Although we don’t actually expect the ECB to announce a QE programme next week, their words may be more important than their actions. With the Bundesbank seemingly giving the thumbs up to QE at some point later this year, Mario Draghi could talk dovishly and thereby weaken the Euro. He has had ample opportunity at recent press conferences to do so and has decided against such talk. However, we detect both a change in thinking at the ECB, and a more vulnerable Euro which would almost certainly decline if Draghi said the right words. We have to believe that there are many in Europe who actually want a weaker Euro.
Of course, interest rates are not the only factor that drives exchange rates. We believe that factors such as German corporate recycling of her enormous current account surplus has helped the Euro together with relative changes in the balance sheets of the Fed and the ECB, investment fund flows from US to Europe and, from time to time, reserve diversification from major central banks. We expect these issues to become less of a headwind for the US Dollar over time.
What happens elsewhere in this scenario? We expect US yields to move higher relative to those in Europe and we expect the US yield curve to flatten (as explained last week). And if the ECB does move to QE, or Draghi openly talks of such a move, we expect that European equities will outperform US equities. Indeed, there was a substantial outperformance last week with the EuroStoxx 50 index up 2.4% compared to the S&P down 0.5% and Nasdaq down 2.2%.
This weakening US performance is something we have been looking for in recent weeks. Note again what we said in last week’s commentary...“We believe that the Biotech sector has been one of the focal points of recent speculation and that the price action has bubble-like characteristics. If the Nasdaq Biotech index is indeed a bursting bubble, this could well be an indicator that widespread equity market weakness is close at hand.” The concerted selling in the more speculative sectors of the market (the Nasdaq Biotech index fell 7% last week and is 16% from the all time high at the end of Feb) is a concern ahead of month and quarter end when performance gaming often generates higher prices. When bubbles burst they don’t deflate gently they go pop. Generally there is no selling into strength you just have to sell at market. There certainly seemed to be an urgency to sell Biotech and other speculative markets last week.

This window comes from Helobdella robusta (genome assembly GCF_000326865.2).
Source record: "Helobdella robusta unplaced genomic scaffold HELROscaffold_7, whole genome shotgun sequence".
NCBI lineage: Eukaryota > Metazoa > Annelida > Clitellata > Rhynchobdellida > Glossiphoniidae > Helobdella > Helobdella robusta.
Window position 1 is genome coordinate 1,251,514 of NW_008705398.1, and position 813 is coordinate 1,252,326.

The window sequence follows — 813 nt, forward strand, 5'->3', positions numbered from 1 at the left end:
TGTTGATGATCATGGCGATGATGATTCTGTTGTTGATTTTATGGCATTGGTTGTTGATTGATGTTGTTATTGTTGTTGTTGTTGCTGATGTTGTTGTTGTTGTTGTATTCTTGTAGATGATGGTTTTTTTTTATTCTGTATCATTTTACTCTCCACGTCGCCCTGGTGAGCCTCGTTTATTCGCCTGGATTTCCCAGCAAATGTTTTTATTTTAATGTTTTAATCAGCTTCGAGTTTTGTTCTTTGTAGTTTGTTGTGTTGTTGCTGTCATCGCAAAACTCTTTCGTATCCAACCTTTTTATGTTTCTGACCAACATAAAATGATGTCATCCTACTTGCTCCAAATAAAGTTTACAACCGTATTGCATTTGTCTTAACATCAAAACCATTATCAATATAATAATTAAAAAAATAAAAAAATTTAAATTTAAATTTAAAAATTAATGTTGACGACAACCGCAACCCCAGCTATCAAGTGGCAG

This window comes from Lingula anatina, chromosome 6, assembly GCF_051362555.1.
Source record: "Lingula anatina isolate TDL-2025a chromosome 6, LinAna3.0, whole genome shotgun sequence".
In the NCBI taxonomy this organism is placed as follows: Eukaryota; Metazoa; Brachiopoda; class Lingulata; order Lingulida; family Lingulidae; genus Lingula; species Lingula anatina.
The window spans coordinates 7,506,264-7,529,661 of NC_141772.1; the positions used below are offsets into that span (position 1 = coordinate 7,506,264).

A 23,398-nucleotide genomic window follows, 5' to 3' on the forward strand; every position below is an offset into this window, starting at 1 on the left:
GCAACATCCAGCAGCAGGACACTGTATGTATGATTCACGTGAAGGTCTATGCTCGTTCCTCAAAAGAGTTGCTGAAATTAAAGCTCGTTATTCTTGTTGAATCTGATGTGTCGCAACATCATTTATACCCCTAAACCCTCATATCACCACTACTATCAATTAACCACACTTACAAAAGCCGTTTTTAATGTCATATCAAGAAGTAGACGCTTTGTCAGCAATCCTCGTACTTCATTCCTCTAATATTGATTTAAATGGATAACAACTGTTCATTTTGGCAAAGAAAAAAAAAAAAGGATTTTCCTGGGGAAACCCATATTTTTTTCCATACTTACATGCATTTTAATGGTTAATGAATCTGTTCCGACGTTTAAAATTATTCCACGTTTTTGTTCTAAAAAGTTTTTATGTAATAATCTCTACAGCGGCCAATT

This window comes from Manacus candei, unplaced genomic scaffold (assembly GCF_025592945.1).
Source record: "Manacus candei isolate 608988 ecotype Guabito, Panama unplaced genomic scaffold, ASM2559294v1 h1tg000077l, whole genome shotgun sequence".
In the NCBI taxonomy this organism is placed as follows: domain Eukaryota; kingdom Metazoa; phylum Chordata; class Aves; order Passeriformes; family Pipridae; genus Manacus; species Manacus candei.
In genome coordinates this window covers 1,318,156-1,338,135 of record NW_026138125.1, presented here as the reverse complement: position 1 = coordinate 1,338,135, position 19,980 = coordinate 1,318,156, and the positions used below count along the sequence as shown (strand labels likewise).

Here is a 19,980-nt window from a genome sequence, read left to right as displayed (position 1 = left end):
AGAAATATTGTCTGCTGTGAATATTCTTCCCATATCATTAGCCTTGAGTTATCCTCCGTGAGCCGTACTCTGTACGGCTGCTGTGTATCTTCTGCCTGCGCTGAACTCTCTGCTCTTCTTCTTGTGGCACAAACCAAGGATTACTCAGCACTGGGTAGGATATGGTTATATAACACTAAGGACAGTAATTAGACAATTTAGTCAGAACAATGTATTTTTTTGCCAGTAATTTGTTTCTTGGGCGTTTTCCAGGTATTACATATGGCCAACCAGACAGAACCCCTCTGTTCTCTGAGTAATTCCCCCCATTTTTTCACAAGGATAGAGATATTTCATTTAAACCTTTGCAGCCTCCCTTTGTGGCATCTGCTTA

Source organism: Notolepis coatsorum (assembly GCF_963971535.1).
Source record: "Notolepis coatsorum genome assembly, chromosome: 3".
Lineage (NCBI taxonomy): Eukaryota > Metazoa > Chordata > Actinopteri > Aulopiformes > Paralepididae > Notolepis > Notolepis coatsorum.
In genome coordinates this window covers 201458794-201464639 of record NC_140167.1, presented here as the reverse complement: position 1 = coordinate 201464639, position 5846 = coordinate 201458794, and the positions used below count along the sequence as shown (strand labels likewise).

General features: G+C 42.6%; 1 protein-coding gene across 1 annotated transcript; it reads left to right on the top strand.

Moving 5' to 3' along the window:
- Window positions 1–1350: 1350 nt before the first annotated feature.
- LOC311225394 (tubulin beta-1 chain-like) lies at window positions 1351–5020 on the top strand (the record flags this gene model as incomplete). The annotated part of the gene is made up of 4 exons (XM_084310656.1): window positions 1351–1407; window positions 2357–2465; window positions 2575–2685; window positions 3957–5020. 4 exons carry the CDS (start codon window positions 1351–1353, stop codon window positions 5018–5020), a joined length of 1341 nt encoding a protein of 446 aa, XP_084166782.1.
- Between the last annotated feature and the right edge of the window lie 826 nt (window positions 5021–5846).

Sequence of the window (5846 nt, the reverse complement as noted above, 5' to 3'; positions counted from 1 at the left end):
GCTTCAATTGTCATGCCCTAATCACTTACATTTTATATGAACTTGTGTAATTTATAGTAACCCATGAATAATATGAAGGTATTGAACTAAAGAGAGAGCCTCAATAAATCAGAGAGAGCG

It appears that the main reason for the sell-off was simple price momentum, but we also believe that the fast money players trading these stocks were doing so on leverage. These leveraged investors have to be mindful of risk, hence the urgency to sell when price momentum turns lower. Indeed, leverage has now built to record levels when measured by New York Stock Exchange Margin Debt (February figures released last week). The chart below shows the amount of margin debt alongside the Nasdaq Biotech Index (updated through last week). If the margin debt was driving sectors like Nasdaq then we would expect the March update to show margin debt falling. This, along side rising volatility spells trouble for the broader market.
So to wrap up, central bank policy changes ahead should lead to a stronger USD against the Euro and probably most currencies. Within equities, the risk appears to be that the bubble sectors are bursting, and as liquidity tightens due to the Fed ending QE and rate rises being priced in, the broad equity market looks vulnerable. We suspect the ECB QE could help European equities outperform those in the US. However, a US equity bear market would drive all equity markets lower.